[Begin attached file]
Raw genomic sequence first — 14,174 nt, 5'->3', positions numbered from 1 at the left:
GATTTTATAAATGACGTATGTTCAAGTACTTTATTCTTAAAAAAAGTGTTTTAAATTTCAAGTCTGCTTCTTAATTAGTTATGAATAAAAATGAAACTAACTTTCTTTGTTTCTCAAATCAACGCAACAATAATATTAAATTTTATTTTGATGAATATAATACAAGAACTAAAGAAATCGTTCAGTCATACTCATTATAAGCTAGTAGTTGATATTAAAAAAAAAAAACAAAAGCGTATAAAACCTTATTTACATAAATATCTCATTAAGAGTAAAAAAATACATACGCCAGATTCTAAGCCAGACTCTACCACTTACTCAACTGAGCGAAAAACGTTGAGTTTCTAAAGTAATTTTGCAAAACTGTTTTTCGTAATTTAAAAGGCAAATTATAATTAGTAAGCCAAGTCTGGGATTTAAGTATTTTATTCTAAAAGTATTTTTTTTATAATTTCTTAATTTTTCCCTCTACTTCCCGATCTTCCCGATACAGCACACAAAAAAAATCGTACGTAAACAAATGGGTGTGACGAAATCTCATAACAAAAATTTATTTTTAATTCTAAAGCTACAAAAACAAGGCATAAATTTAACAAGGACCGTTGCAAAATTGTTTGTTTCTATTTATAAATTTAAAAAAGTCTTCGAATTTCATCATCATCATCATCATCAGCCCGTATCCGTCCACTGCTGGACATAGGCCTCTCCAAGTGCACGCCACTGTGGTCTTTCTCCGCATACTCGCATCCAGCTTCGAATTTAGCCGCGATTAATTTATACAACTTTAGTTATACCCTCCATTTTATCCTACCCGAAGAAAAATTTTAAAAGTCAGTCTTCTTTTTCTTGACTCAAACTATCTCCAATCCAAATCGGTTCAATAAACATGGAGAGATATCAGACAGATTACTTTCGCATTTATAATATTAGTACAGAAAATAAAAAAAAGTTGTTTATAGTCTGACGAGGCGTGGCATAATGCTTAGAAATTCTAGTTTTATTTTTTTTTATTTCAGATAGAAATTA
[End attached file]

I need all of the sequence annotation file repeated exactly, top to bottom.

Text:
Raw genomic sequence first — 14,174 nt, 5'->3', positions numbered from 1 at the left:
GATTTTATAAATGACGTATGTTCAAGTACTTTATTCTTAAAAAAAGTGTTTTAAATTTCAAGTCTGCTTCTTAATTAGTTATGAATAAAAATGAAACTAACTTTCTTTGTTTCTCAAATCAACGCAACAATAATATTAAATTTTATTTTGATGAATATAATACAAGAACTAAAGAAATCGTTCAGTCATACTCATTATAAGCTAGTAGTTGATATTAAAAAAAAAAAACAAAAGCGTATAAAACCTTATTTACATAAATATCTCATTAAGAGTAAAAAAATACATACGCCAGATTCTAAGCCAGACTCTACCACTTACTCAACTGAGCGAAAAACGTTGAGTTTCTAAAGTAATTTTGCAAAACTGTTTTTCGTAATTTAAAAGGCAAATTATAATTAGTAAGCCAAGTCTGGGATTTAAGTATTTTATTCTAAAAGTATTTTTTTTATAATTTCTTAATTTTTCCCTCTACTTCCCGATCTTCCCGATACAGCACACAAAAAAAATCGTACGTAAACAAATGGGTGTGACGAAATCTCATAACAAAAATTTATTTTTAATTCTAAAGCTACAAAAACAAGGCATAAATTTAACAAGGACCGTTGCAAAATTGTTTGTTTCTATTTATAAATTTAAAAAAGTCTTCGAATTTCATCATCATCATCATCATCAGCCCGTATCCGTCCACTGCTGGACATAGGCCTCTCCAAGTGCACGCCACTGTGGTCTTTCTCCGCATACTCGCATCCAGCTTCGAATTTAGCCGCGATTAATTTATACAACTTTAGTTATACCCTCCATTTTATCCTACCCGAAGAAAAATTTTAAAAGTCAGTCTTCTTTTTCTTGACTCAAACTATCTCCAATCCAAATCGGTTCAATAAACATGGAGAGATATCAGACAGATTACTTTCGCATTTATAATATTAGTACAGAAAATAAAAAAAAGTTGTTTATAGTCTGACGAGGCGTGGCATAATGCTTAGAAATTCTAGTTTTATTTTTTTTTATTTCAGATAGAAATTA